Navajo officer honored in D.C.
WASHINGTON - On May 22, fallen Navajo Nation Police Officer Alex K. Yazzie, who passed away a year ago, was recognized during the 35th annual National Peace Officers' Memorial Service in Washington, D.C.
"Yazzie was a brave, humble and selfless person who dedicated his life to protecting our communities and people," said a statement from the Office of the President and Vice President.
Law and Order Committee chair Council Delegate Edmund Yazzie (Churchrock, Iyanbito, Mariano Lake, Pinedale, Smith Lake, Thoreau) and vice chair Council Delegate Raymond Smith, Jr. (Houck, Klagetoh, Nahata Dziil, Tsé Si áni, Wide Ruins) were in attendance to support the Yazzie family at the memorial service
"We need to continue to support the families of our fallen officers," Delegate Yazzie said. "They also sacrificed their loved ones to protect our communities and people. I can't imagine the pain they experience every day. This is a very emotional moment for the family. As policy makers, we must do what we can to protect our Navajo officers in the line of duty."
The National Peace Officers' Memorial Service and National Police Week drew between 25,000 to 40,000 attendees. The events are sponsored by the Grand Lodge of the Fraternal Order of Police, National Law Enforcement Officers Memorial Fund, and Concerns of Police Survivors.
Alex's wife, Marenda Yazzie, children and other family members attended the National Police Week and were among tens of thousands of law enforcement officers from around the world to participate in a number of planned events to honor officers who have given the ultimate sacrifice in the line of duty. Officer Yazzie was one of the 136 officers that were recognized in front of the U.S. Capitol building May 22.
"It has been an emotional week but it was comforting to be among families of fallen officers," Marenda Yazzie said. "We enjoyed all the seminars that were offered throughout the week. The children also attended events and made new connections. This week was dedicated to healing and remembrance. We will never forget my husband's legacy and the love and warmth he had for his family and the community. We miss him dearly every day."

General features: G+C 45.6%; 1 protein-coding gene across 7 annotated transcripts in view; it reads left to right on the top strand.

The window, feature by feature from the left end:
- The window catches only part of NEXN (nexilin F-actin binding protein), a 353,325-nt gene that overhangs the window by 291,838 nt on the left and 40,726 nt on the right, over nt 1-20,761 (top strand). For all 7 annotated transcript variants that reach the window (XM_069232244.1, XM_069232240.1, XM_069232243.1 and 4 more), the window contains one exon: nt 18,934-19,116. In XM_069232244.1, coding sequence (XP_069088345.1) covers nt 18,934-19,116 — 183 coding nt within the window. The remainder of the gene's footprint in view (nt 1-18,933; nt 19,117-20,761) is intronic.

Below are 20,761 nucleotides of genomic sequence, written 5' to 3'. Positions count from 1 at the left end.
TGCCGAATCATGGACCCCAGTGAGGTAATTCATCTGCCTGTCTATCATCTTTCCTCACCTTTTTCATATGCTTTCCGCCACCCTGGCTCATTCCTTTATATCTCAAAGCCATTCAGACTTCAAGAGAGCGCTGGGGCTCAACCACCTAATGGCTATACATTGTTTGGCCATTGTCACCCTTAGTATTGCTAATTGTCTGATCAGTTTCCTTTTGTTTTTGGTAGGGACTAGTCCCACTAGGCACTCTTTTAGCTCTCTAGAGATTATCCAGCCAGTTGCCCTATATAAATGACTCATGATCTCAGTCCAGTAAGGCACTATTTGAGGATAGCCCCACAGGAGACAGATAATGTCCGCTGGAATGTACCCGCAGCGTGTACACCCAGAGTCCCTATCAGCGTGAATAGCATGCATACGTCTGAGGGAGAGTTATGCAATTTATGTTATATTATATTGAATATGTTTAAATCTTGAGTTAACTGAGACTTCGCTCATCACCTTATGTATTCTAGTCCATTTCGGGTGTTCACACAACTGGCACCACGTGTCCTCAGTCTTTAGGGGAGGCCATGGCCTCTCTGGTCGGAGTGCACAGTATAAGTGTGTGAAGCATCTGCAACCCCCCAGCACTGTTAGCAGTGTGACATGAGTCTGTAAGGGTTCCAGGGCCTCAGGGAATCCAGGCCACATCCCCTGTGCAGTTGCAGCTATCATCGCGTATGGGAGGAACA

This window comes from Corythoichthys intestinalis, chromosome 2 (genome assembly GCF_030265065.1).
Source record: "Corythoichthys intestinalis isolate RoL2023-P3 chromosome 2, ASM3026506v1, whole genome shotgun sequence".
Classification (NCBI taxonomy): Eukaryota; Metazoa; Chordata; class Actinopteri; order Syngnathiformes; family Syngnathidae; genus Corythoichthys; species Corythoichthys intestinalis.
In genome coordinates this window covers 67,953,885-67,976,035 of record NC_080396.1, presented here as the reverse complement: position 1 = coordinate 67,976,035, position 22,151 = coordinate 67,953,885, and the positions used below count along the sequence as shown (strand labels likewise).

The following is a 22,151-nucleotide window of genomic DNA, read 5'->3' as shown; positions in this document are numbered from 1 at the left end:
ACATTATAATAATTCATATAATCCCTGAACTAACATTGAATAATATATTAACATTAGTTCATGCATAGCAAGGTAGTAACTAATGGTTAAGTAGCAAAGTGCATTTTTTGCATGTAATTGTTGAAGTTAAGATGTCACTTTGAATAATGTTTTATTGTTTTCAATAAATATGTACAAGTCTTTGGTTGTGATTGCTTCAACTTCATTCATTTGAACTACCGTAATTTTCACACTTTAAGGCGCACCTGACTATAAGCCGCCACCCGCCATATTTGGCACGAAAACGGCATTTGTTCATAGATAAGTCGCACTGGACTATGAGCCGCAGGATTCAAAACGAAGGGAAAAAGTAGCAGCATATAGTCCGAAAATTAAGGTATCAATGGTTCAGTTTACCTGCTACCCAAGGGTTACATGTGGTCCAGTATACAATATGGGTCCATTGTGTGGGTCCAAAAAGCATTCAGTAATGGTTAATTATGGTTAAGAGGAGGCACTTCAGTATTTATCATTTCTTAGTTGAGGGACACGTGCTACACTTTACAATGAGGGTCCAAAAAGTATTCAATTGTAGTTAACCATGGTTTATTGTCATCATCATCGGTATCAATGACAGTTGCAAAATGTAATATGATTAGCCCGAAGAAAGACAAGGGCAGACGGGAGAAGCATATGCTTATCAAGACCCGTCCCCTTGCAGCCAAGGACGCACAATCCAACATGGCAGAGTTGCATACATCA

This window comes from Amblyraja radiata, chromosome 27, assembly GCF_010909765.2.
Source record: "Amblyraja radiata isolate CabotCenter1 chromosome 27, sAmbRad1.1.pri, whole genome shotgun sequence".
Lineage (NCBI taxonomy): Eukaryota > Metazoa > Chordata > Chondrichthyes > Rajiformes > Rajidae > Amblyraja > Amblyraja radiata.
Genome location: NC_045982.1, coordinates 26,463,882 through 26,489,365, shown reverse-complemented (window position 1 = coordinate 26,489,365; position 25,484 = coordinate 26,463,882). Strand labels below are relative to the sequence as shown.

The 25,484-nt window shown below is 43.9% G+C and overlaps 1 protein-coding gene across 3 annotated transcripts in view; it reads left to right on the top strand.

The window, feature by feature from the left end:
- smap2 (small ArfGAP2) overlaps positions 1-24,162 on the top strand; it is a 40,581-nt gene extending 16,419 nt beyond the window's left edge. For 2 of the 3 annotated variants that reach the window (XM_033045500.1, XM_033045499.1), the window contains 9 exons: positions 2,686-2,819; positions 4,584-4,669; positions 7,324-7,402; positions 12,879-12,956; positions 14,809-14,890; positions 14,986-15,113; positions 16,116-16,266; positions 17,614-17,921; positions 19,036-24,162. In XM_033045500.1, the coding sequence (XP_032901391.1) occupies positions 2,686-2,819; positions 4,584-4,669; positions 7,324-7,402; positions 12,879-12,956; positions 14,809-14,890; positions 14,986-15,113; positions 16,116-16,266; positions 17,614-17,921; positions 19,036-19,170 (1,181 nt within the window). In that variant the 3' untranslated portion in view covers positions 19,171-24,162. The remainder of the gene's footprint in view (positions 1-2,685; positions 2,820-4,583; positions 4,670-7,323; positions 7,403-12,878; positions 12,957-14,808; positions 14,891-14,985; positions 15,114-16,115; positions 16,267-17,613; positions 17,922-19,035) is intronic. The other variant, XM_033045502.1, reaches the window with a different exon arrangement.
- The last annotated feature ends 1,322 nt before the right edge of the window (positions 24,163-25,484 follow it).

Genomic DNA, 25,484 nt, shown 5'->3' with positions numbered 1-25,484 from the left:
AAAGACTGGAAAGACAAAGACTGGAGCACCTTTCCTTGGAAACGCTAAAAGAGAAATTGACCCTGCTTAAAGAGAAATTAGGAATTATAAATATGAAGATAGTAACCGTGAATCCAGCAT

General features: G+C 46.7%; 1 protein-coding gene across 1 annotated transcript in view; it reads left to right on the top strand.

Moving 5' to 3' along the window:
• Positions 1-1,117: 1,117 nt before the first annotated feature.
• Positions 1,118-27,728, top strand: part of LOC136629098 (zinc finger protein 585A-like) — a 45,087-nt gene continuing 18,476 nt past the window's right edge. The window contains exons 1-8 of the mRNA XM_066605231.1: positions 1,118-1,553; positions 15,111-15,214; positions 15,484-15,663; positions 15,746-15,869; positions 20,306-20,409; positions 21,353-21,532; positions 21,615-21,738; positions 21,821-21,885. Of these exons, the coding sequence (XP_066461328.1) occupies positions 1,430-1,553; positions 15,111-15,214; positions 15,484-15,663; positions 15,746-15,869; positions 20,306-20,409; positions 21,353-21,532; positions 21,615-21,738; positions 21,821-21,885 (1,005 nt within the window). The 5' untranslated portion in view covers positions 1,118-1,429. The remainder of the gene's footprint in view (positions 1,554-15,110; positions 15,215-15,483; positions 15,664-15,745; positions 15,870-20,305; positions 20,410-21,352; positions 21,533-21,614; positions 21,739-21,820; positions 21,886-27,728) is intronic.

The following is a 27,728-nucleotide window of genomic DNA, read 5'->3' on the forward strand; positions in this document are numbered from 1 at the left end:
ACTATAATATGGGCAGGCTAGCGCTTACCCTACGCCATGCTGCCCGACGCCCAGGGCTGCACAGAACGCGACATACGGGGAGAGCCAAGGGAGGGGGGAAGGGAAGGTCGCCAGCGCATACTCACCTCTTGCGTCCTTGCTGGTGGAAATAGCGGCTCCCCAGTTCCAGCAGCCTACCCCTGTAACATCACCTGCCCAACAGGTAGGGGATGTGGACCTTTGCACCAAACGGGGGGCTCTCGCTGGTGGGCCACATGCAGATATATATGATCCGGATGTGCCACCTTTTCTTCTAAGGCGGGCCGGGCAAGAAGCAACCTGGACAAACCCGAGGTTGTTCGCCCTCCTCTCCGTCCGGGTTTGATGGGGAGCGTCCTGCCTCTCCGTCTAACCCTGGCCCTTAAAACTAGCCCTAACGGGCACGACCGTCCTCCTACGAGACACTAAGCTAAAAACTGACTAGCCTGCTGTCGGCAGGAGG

Officer Yazzie was the first applicant selected to become a Navajo Nation Environmental Protection Agency Criminal Enforcement Officer. In 2005, he graduated from the Federal Law Enforcement Training Center with a Criminal Investigation certification. Yazzie was assigned to patrol the Eastern Navajo Agency, Tohajilee Navajo, Alamo Navajo, and Ramah Navajo for several years before he became an officer for the Shiprock District.
During the memorial service, Yazzie's surviving family members were escorted by Arizona Department of Public Safety Trooper David Romero and Navajo Nation Lt. Philip Yazzie. Yazzie's name will be carved on the memorial wall, along with more than 20,000 officers who lost their lives in the line of duty, at the National Law Enforcement Officers Memorial in Washington, D.C.
"It was an honor to work with Officer Yazzie," said Lt. Philip Yazzie. "He was an ambitious officer who did anything to protect his family, fellow officers, and community members. He will always be remembered as a brave individual. This remembrance also allows us to remember our Navajo Nation police officers and their needs. The Navajo Nation needs more protection laws for our officers, so we don't have to experience this again."
Smith said he was honored to spend time with the Yazzie family as they paid tribute to police officers.
"We honor and thank the family of Alex Yazzie for serving and protecting our people and our communities," he said.
National Police Week is observed from May 15 to May 21.
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